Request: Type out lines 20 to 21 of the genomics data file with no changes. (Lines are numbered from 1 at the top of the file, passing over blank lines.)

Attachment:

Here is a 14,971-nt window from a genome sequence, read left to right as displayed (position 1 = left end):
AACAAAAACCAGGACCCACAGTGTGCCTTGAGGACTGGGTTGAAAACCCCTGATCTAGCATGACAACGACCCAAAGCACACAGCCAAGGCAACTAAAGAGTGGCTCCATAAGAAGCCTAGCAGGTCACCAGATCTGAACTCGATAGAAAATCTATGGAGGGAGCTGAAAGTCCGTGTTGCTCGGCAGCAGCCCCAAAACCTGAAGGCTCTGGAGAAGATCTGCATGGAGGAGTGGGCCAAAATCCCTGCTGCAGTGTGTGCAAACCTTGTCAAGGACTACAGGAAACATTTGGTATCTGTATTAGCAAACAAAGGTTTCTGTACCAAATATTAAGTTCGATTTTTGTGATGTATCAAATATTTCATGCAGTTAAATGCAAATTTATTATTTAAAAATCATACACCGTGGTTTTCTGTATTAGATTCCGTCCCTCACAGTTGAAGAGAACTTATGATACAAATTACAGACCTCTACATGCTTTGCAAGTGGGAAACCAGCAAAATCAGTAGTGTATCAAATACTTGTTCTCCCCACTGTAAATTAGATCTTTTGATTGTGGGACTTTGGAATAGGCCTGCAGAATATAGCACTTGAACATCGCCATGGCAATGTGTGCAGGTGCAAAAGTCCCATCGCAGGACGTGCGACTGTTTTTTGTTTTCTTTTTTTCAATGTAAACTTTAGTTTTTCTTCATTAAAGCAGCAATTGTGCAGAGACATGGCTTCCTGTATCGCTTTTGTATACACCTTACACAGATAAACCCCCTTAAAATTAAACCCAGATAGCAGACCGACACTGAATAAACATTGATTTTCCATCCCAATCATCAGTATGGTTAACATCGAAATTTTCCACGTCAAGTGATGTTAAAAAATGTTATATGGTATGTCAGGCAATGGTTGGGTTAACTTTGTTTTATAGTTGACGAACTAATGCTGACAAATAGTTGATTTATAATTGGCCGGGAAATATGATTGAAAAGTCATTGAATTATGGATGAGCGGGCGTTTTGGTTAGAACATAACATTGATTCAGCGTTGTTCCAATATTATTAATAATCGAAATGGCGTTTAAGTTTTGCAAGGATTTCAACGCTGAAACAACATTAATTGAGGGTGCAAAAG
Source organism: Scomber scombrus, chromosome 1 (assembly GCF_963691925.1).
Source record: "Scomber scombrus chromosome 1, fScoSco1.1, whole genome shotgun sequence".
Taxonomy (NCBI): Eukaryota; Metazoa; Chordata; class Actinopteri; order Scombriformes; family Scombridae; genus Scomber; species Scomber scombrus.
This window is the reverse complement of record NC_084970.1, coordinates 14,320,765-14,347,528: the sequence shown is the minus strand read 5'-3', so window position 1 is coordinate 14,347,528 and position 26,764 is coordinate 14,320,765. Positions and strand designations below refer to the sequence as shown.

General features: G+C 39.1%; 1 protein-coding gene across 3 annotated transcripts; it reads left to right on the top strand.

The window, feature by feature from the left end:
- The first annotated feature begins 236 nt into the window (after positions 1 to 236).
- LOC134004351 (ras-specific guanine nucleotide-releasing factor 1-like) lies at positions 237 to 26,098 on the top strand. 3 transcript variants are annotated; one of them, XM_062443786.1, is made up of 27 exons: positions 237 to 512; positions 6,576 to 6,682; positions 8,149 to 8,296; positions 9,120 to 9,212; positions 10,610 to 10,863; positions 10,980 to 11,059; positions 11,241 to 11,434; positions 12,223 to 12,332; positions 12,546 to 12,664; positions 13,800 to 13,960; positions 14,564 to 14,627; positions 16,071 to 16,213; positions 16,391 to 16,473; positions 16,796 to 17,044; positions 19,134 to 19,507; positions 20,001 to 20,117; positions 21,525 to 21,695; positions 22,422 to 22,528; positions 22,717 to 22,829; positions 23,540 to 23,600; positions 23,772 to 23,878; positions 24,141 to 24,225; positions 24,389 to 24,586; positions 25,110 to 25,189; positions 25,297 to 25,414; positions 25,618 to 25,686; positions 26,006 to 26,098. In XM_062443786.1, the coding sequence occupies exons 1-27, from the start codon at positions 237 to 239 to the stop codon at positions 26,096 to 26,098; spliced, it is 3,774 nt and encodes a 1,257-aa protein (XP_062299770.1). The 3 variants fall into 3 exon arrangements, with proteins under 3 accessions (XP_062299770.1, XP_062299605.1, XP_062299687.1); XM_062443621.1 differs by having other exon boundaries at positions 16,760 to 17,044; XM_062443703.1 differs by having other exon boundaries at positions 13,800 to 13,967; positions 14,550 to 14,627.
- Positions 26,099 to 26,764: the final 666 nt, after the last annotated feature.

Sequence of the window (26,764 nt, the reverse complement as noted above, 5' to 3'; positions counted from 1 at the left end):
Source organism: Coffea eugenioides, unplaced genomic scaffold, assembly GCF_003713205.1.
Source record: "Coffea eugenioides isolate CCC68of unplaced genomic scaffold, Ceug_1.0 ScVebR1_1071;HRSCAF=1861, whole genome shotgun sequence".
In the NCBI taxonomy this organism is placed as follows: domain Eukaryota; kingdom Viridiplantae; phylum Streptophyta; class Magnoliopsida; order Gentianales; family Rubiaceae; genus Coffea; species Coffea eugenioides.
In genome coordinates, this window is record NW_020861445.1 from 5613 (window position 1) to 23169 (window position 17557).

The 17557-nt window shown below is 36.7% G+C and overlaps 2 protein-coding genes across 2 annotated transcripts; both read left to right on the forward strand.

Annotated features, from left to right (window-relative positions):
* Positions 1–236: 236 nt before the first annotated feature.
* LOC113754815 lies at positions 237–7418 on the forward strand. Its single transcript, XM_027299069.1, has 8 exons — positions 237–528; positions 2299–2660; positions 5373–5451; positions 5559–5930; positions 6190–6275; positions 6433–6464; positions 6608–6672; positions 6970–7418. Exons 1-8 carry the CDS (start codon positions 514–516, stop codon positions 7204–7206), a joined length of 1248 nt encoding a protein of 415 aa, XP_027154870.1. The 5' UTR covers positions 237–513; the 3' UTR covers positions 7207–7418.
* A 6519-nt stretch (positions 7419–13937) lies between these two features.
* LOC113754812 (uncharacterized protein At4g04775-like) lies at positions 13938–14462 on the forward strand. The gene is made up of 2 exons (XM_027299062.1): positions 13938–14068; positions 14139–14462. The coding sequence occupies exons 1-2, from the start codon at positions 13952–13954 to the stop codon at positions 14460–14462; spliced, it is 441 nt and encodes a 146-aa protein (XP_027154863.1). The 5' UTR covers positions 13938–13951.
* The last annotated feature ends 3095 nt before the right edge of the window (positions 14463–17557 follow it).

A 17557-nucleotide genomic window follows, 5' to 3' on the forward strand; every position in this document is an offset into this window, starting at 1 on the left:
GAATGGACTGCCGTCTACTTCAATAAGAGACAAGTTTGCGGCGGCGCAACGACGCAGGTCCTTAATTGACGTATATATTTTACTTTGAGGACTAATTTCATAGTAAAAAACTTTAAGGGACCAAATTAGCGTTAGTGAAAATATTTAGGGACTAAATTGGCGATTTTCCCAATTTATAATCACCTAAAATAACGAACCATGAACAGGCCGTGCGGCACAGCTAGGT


* LOC113754815 lies at positions 237–7418 on the forward strand. Its single transcript, XM_027299069.1, has 8 exons — positions 237–528; positions 2299–2660; positions 5373–5451; positions 5559–5930; positions 6190–6275; positions 6433–6464; positions 6608–6672; positions 6970–7418. Exons 1-8 carry the CDS (start codon positions 514–516, stop codon positions 7204–7206), a joined length of 1248 nt encoding a protein of 415 aa, XP_027154870.1. The 5' UTR covers positions 237–513; the 3' UTR covers positions 7207–7418.
* A 6519-nt stretch (positions 7419–13937) lies between these two features.